The Nintendo Switch had a stellar year in 2019, from excellent ports like Dragon Quest XIS to new entries in long-running franchises like Fire Emblem: Three Houses and Pokemon Sword and Shield. With such a jam-packed year, it's hard to imagine 2020 could have anything similar in store.
That goes double when you consider a lot of the big hitters are still missing from next year's schedule. Persona 5 Scramble might not release in the West next year, Shin Megami Tensei V might get a new trailer for 2020, and Breath of the Wild 2 and Metroid Prime 4 are still just distant blips on the radar.
Fortunately, there's still plenty of goodness ahead, making owning a Switch in 2020 still worth it.
There's first party goodness like Animal Crossing: New Horizons to look forward to and a veritable ton of third party software on its way, from The Outer Worlds and Trials of Mana to Doom Eternal and a new Minecraft game.
So buckle up (your wallet) as we take you through the top 13 upcoming Switch games for 2020 in the order of release dates.
Release Date: January 17, 2020
It's name is certainly a mouthful, but Tokyo Mirage Sessions #FE Encore is definitely not an RPG to overlook. On the surface, it's a bizarre mashup of Atlus' Shin Megami Tensei series and Nintendo's Fire Emblem, with a huge portion of J-pop on top.
Underneath that, it's still a bizarre mashup of all those things, but its seamless execution and exhilarating, over-the-top battles make it a strong RPG that was sadly trapped on a dying system, the Wii U.
It's coming to the Switch almost first-thing in 2020 and brings with it even more content than the original.
The mashup works like this: basically, the setting and battle system are SMT, while characters and narrative influences are Fire Emblem. You've got the evil forces from beyond this world trying to invade, and battle requires careful exploitation of enemy weaknesses to get an advantage, just like SMT. But you'll be summoning Mirages instead of demons, and these Mirages just so happen to be famous Fire Emblem heroes.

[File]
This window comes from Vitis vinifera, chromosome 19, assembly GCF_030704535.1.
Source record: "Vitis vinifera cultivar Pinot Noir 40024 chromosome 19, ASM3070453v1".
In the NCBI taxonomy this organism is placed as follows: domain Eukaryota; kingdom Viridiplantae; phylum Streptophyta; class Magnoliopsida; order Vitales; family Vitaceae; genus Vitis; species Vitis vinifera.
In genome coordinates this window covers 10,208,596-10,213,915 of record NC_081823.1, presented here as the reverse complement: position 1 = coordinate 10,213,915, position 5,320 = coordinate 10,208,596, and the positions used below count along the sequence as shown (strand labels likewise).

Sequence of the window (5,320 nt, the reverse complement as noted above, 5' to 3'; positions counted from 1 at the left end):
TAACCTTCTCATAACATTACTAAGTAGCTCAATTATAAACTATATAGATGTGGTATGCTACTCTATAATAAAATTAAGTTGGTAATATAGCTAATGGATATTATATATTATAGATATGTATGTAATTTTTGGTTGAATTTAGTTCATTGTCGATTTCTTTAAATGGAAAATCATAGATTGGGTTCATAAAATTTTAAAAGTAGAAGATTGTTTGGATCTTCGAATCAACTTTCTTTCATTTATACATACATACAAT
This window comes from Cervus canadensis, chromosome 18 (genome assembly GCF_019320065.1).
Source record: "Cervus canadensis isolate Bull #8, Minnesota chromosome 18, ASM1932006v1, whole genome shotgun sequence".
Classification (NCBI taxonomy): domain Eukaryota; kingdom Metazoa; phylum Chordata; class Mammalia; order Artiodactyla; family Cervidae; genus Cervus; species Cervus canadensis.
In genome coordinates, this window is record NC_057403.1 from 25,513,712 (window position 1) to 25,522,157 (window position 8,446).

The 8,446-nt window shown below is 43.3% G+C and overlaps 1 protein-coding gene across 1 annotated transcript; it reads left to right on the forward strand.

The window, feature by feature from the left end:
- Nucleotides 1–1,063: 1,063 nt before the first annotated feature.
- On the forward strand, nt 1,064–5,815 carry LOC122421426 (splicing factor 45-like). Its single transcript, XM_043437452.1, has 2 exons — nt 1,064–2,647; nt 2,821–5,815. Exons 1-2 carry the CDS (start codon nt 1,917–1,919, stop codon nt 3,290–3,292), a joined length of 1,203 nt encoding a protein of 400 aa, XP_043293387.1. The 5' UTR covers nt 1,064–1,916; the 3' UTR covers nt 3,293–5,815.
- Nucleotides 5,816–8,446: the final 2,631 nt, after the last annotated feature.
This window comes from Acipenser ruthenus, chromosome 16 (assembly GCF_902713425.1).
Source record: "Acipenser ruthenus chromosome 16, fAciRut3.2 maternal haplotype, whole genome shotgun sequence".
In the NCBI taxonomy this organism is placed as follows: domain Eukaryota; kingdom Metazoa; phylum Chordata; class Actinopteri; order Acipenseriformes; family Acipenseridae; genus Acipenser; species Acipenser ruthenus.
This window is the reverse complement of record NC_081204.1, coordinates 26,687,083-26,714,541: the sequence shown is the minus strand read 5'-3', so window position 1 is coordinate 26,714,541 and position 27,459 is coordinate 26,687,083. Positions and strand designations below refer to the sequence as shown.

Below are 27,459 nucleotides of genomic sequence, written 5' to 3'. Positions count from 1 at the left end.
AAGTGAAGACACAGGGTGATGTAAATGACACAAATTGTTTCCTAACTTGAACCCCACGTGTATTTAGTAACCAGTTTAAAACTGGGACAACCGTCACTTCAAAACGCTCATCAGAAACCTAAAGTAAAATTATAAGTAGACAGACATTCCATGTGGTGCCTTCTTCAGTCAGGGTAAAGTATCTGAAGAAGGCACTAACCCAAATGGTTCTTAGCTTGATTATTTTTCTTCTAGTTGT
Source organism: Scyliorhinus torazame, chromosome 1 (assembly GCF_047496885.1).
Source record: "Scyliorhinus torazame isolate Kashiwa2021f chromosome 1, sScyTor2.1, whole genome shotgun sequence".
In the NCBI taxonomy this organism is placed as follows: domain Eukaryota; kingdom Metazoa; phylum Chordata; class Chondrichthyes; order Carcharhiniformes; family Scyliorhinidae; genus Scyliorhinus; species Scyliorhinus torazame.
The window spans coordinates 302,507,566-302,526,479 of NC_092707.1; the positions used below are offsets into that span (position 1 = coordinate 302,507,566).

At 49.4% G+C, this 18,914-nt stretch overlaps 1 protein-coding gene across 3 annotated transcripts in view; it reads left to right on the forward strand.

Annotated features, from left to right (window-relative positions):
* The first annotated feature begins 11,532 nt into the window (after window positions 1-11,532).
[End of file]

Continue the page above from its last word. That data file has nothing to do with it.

Oh, and your party is an aspiring band of J-pop Idols and every battle is a performance, because Japan.
When Tokyo Mirage Sessions first released, Fire Emblem Fates and Awakening were "the" big Fire Emblem hits, so most of the FE portions revolve around those characters. Even though Three Houses has taken over that top spot and Encore includes new material, don't get your hopes up for an Edelgard Mirage.
Release Date: Early 2020
Langrisser was one of those somewhat elusive strategy RPG series most Western fans couldn't get their hands on — legally, at least. Most of the games and their remakes stayed in Japan, but now, partly thanks to the mobile version's success and probably thanks to Fire Emblem's roaring rebirth in recent years, that's about to change.
Langrisser I & II is a full remake of the series' first two titles (y'know, in case that wasn't obvious) with new designs, plenty of quality of life improvements, dual voice, and brand-new orchestrations.
Gameplay-wise, Langrisser is a lot like Fire Emblem, with an emphasis on character class and army organization. One thing that Langrisser does differently, though, is its story. The entire series centers around an ages-old conflict between divine beings that regularly plays out in the normal world. This time, it takes the form of invasions from kingdoms suddenly turned aggressive and the forces of darkness working behind the scenes.